Maternal alcohol ingestion reduces surfactant protein A expression by preterm fetal lung epithelia

Alcohol. 2007 Aug;41(5):347-55. doi: 10.1016/j.alcohol.2007.07.006.


In addition to neurodevelopmental effects, alcohol consumption at high levels during pregnancy is associated with immunomodulation and premature birth. Premature birth, in turn, is associated with increased susceptibility to various infectious agents such as respiratory syncytial virus (RSV). The initial line of pulmonary innate defense includes the mucociliary apparatus, which expels microorganisms trapped within the airway secretions. Surfactant proteins A and D (SP-A and SP-D, respectively) are additional components of pulmonary innate immunity and have an important role in pulmonary defense against inhaled pathogens. The purpose of this study was to determine if chronic alcohol consumption during the third trimester of pregnancy alters the function of the mucociliary apparatus and expression of SP-A and SP-D of fetal lung epithelia. Sixteen, date-mated ewes were assigned to two different groups; an ethanol-exposed group in which ewes received ethanol through surgically implanted intra-abomasal cannula during the third trimester of pregnancy, and a control group in which ewes received the equivalent amount of water instead of ethanol. Within these two groups, ewes were further randomly assigned to a full-term group in which the lambs were naturally delivered, and a preterm group in which the lambs were delivered prematurely via an abdominal incision and uterotomy. Ethanol was administered five times a week as a 40% solution at 1g/kg of body weight. The mean maternal serum alcohol concentration measured 6h postadministration was 16.3+/-4.36 mg/dl. Tracheas from six full-term lambs were collected to assess ciliary beat frequency (CBF). The lung tissue from all (24) lambs was collected for immunohistochemistry analysis of SP-A and SP-D protein production and fluorogenic real-time quantitative polymerase chain reaction analysis of SP-A and SP-D mRNA levels. Exposure to ethanol during pregnancy significantly blocked stimulated increase in CBF through ethanol-mediated desensitization of cAMP-dependent protein kinase. In addition, preterm born/ethanol-exposed lambs showed significantly decreased SP-A mRNA expression when compared with the preterm born/control group (P=.004); no significant changes were seen with SP-D. The full-term/ethanol-exposed lambs had no significant alterations in mRNA levels, but had significantly less detectable SP-A protein when compared with the full-term/control lambs (P=.02). These findings suggest that chronic maternal ethanol consumption during the third trimester of pregnancy alters innate immune gene expression in fetal lung. These alterations may underlie increased susceptibility of preterm infants, exposed to ethanol in utero, to RSV and other microbial agents.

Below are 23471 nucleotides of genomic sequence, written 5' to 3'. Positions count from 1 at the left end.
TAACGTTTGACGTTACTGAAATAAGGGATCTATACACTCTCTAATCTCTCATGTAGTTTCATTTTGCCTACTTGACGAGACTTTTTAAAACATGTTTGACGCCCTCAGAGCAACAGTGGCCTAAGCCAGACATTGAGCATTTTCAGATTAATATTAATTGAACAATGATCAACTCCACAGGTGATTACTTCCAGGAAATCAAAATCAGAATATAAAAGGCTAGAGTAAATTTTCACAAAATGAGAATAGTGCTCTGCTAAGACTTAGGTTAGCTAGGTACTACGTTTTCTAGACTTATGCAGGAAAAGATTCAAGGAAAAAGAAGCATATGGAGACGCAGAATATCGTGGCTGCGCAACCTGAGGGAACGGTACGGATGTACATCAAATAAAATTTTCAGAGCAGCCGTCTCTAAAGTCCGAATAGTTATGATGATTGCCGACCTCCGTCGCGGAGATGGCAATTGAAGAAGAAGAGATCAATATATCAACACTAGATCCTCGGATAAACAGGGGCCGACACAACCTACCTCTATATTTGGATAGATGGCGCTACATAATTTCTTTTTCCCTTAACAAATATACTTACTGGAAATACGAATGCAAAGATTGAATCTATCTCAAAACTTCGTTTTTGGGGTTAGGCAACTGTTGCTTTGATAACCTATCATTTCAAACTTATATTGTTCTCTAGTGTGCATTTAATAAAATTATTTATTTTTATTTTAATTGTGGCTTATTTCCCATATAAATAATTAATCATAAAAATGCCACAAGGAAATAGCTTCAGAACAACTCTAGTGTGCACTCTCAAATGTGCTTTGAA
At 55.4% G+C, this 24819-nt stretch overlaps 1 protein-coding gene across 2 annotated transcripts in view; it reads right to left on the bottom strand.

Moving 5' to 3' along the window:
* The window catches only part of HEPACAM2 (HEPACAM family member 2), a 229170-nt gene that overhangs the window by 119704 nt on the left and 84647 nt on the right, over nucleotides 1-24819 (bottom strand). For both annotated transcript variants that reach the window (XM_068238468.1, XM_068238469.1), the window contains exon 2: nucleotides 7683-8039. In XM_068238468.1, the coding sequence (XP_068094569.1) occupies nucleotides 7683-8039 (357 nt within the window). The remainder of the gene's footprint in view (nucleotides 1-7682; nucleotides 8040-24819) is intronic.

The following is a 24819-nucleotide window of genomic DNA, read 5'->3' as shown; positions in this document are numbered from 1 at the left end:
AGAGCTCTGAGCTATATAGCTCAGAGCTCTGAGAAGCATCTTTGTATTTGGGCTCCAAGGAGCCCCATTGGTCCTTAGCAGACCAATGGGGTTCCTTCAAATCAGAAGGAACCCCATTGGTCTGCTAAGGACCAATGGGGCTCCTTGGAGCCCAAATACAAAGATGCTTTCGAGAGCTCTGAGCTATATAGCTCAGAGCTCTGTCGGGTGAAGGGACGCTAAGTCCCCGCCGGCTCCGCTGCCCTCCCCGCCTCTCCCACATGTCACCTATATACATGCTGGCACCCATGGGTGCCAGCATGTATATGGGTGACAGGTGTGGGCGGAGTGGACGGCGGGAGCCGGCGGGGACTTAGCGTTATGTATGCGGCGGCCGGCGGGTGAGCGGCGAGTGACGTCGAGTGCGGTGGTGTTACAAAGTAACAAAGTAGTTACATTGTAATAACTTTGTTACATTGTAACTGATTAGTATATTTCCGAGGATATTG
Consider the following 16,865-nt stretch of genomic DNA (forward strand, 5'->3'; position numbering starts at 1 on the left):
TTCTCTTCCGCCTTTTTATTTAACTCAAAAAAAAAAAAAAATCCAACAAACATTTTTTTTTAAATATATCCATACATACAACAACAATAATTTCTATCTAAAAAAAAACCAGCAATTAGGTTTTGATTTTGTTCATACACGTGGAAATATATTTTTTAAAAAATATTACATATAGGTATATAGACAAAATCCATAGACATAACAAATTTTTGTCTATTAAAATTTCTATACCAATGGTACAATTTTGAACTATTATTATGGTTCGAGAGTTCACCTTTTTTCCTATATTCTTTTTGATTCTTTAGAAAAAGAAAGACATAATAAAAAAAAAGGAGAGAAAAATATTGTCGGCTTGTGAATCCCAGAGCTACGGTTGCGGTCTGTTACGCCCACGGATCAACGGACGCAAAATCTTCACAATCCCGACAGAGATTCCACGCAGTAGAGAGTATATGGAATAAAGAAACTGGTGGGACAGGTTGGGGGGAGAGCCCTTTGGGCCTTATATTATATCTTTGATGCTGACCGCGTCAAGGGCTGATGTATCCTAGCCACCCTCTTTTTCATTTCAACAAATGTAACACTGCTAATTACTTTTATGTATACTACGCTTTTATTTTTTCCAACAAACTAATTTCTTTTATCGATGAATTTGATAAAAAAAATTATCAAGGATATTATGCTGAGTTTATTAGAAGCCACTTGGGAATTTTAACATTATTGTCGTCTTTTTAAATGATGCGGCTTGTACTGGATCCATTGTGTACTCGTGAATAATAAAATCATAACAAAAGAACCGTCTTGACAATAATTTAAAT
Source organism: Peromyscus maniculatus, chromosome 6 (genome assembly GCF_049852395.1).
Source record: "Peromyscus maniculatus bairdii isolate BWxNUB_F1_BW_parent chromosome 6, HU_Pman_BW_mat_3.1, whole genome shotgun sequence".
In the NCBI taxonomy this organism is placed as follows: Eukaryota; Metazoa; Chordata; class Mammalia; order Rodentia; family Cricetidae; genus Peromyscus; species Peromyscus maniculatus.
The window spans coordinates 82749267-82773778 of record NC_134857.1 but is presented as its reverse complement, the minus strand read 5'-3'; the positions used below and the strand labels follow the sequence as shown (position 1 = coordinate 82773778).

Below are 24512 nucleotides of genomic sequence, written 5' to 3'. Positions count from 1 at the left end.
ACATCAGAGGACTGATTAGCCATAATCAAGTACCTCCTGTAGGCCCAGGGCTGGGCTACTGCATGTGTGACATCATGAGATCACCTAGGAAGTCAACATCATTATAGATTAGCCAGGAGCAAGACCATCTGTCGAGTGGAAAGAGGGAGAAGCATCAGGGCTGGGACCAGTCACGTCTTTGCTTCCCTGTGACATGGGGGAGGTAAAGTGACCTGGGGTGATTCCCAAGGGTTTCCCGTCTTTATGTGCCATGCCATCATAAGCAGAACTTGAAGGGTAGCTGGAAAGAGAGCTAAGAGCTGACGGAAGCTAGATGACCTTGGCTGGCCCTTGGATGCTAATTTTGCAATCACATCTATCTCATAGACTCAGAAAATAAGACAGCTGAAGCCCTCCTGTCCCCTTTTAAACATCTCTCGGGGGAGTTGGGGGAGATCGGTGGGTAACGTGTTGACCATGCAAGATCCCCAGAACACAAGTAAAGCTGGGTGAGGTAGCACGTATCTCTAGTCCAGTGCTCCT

Publication types

  • Research Support, N.I.H., Extramural
  • Research Support, Non-U.S. Gov't

MeSH terms

  • Animals
  • Central Nervous System Depressants / toxicity*
  • Down-Regulation
  • Ethanol / toxicity*
  • Female
  • Gestational Age
  • Immunity, Innate / drug effects*
  • Immunohistochemistry
  • Lung / drug effects*
  • Lung / embryology
  • Lung / immunology
  • Lung / metabolism
  • Lung / physiopathology
  • Maternal-Fetal Exchange*
  • Mucociliary Clearance / drug effects*
  • Pregnancy
  • Premature Birth / immunology
  • Premature Birth / metabolism*
  • Premature Birth / physiopathology
  • Pulmonary Surfactant-Associated Protein A / genetics
  • Pulmonary Surfactant-Associated Protein A / metabolism*
  • Pulmonary Surfactant-Associated Protein D / metabolism
  • RNA, Messenger / metabolism
  • Respiratory Mucosa / drug effects*
  • Respiratory Mucosa / embryology
  • Respiratory Mucosa / immunology
  • Respiratory Mucosa / metabolism
  • Respiratory Mucosa / physiopathology
  • Sheep


  • Central Nervous System Depressants
  • Pulmonary Surfactant-Associated Protein A
  • Pulmonary Surfactant-Associated Protein D
  • RNA, Messenger
  • Ethanol